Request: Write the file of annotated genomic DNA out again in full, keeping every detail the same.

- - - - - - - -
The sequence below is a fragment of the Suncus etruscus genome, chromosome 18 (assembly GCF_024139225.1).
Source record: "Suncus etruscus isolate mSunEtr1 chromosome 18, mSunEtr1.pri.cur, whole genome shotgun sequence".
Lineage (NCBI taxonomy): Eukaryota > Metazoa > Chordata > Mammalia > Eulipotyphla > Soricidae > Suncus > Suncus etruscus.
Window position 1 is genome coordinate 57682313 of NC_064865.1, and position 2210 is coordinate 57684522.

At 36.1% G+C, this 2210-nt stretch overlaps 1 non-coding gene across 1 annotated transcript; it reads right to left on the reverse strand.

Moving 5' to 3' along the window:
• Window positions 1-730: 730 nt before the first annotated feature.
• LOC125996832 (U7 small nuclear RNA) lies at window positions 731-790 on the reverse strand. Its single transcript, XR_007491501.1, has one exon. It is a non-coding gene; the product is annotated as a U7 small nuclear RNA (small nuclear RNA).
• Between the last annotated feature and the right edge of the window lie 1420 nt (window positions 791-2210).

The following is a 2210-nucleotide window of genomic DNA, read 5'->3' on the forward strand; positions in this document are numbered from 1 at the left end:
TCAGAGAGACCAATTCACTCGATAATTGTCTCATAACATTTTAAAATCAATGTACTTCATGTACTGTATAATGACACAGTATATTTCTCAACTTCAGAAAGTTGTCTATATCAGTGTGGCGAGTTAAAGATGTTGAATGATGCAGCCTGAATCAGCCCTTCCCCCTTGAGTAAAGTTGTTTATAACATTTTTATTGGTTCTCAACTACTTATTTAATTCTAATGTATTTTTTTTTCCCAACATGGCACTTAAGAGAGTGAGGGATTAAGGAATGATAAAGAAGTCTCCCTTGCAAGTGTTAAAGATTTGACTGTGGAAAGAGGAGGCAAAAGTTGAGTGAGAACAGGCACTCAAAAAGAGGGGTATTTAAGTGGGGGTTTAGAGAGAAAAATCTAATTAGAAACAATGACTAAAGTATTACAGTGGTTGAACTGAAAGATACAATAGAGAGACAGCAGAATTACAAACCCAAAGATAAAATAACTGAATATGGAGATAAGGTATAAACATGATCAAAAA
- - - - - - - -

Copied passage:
The sequence below is a fragment of the Suncus etruscus genome, chromosome 18 (assembly GCF_024139225.1).
Source record: "Suncus etruscus isolate mSunEtr1 chromosome 18, mSunEtr1.pri.cur, whole genome shotgun sequence".
Lineage (NCBI taxonomy): Eukaryota > Metazoa > Chordata > Mammalia > Eulipotyphla > Soricidae > Suncus > Suncus etruscus.
Window position 1 is genome coordinate 57682313 of NC_064865.1, and position 2210 is coordinate 57684522.

At 36.1% G+C, this 2210-nt stretch overlaps 1 non-coding gene across 1 annotated transcript; it reads right to left on the reverse strand.

Moving 5' to 3' along the window:
• Window positions 1-730: 730 nt before the first annotated feature.
• LOC125996832 (U7 small nuclear RNA) lies at window positions 731-790 on the reverse strand. Its single transcript, XR_007491501.1, has one exon. It is a non-coding gene; the product is annotated as a U7 small nuclear RNA (small nuclear RNA).
• Between the last annotated feature and the right edge of the window lie 1420 nt (window positions 791-2210).

The following is a 2210-nucleotide window of genomic DNA, read 5'->3' on the forward strand; positions in this document are numbered from 1 at the left end:
TCAGAGAGACCAATTCACTCGATAATTGTCTCATAACATTTTAAAATCAATGTACTTCATGTACTGTATAATGACACAGTATATTTCTCAACTTCAGAAAGTTGTCTATATCAGTGTGGCGAGTTAAAGATGTTGAATGATGCAGCCTGAATCAGCCCTTCCCCCTTGAGTAAAGTTGTTTATAACATTTTTATTGGTTCTCAACTACTTATTTAATTCTAATGTATTTTTTTTTCCCAACATGGCACTTAAGAGAGTGAGGGATTAAGGAATGATAAAGAAGTCTCCCTTGCAAGTGTTAAAGATTTGACTGTGGAAAGAGGAGGCAAAAGTTGAGTGAGAACAGGCACTCAAAAAGAGGGGTATTTAAGTGGGGGTTTAGAGAGAAAAATCTAATTAGAAACAATGACTAAAGTATTACAGTGGTTGAACTGAAAGATACAATAGAGAGACAGCAGAATTACAAACCCAAAGATAAAATAACTGAATATGGAGATAAGGTATAAACATGATCAAAAA